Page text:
Researchers from the Moscow Institute of Physics and Technology have teamed up with colleagues in Russia and Saudi Arabia and proposed an efficient method for obtaining fundamental data necessary for understanding chemical and physical processes involving substances in the gaseous state. The proposed numerical protocol predicts the thermal effect of gas-phase formation of silver compounds and their absolute entropy. This includes first-ever such data for over 90 compounds.
People are more likely to judge the performance of a group based on member's that are labelled as first or number one than they are on any other member, according to new research led by Cass Business School academic Dr Janina Steinmetz.
Dr Steinmetz and her colleagues, Maferima Touré-Tillery of Northwestern University and Ayelet Fishbach from the University of Chicago, used seven separate studies to confirm that the performance of a group's first member can significantly influence people's decisions about the rest of the group.
Teenagers report higher levels of stress than adults, and cite school as the highest contributing factor, according to the American Psychological Association's annual report. A summary from 2013 concluded that while stress among Americans was not new, "what's troubling is the stress outlook for teens in the United States."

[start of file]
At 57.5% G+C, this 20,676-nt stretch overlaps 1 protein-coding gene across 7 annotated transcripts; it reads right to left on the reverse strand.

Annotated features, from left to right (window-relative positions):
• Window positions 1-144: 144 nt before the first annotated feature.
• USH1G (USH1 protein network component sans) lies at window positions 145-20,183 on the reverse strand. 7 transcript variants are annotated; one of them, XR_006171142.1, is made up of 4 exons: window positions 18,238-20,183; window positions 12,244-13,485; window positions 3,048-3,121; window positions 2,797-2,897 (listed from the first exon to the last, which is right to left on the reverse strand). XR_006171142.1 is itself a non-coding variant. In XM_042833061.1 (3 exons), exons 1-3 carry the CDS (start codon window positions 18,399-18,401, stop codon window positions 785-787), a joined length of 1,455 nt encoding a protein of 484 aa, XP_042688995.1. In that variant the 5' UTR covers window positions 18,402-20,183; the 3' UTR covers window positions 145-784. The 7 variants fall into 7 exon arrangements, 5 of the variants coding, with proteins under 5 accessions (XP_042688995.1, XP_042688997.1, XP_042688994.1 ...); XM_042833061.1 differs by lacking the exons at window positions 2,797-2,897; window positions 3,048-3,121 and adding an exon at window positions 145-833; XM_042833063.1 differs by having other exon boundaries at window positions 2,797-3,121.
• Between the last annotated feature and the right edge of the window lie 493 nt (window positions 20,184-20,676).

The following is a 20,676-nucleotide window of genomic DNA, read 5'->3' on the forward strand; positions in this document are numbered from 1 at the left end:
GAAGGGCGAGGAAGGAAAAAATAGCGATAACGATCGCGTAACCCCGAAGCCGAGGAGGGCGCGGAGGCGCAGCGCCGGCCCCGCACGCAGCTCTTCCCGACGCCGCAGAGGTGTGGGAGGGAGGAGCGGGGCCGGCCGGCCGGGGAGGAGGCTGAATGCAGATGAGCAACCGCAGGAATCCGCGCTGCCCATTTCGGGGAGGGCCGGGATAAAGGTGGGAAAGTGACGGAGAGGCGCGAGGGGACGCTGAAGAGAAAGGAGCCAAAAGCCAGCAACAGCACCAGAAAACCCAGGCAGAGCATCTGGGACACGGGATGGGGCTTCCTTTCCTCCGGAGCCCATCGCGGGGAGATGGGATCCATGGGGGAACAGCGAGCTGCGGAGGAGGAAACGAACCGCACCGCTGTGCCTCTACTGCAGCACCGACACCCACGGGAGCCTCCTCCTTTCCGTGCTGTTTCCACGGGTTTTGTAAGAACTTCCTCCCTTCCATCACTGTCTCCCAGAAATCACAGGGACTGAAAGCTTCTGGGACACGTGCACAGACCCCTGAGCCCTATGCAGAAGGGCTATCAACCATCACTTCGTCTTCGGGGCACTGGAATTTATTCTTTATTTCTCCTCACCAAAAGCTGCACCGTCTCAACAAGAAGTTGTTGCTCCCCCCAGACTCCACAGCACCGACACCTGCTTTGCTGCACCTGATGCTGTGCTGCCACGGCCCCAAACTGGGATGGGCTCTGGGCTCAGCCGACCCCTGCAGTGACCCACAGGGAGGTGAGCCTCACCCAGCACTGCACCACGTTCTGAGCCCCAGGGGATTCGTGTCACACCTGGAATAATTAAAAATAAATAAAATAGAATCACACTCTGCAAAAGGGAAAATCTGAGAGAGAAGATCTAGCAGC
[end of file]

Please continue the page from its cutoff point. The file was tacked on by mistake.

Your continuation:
In response, recently some schools have turned to mindfulness-based programs as a way to alleviate stress among their students. These programs could benefit from more research into what activities students find most useful.
WASHINGTON, D.C., July 30, 2019--Latino children are likely to enter elementary schools this year with fewer white peers than a generation ago, judging by data reported in a new study published today in Educational Researcher, a peer-reviewed journal of the American Educational Research Association. However, as racial segregation has intensified, low-income students of all racial groups are likely to learn beside more middle-class pupils than before.
Hartford, CT - Men's health may be compromised by weight stigma, finds the latest research from the Rudd Center for Food Policy and Obesity at the University of Connecticut.
Weight stigma is pervasive against people with obesity, and can contribute to both physical and emotional health problems for those targeted. As many as 40% of men report experiencing weight stigma, but when it comes to how this stigma affects their health, men have received less attention in research compared to women.
A new study by education researchers at the University of Wisconsin-Madison shows that proactively addressing students' anxieties with clear and cost-effective messaging early in the school year can lead to a lasting record of higher grades, better attendance, and fewer behavioral problems for sixth graders embarking on their stressful first year of middle school.
NASA's Transiting Exoplanet Survey Satellite, or TESS, has discovered three new worlds that are among the smallest, nearest exoplanets known to date. The planets orbit a star just 73 light years away and include a small, rocky super-Earth and two sub-Neptunes -- planets about half the size of our own icy giant.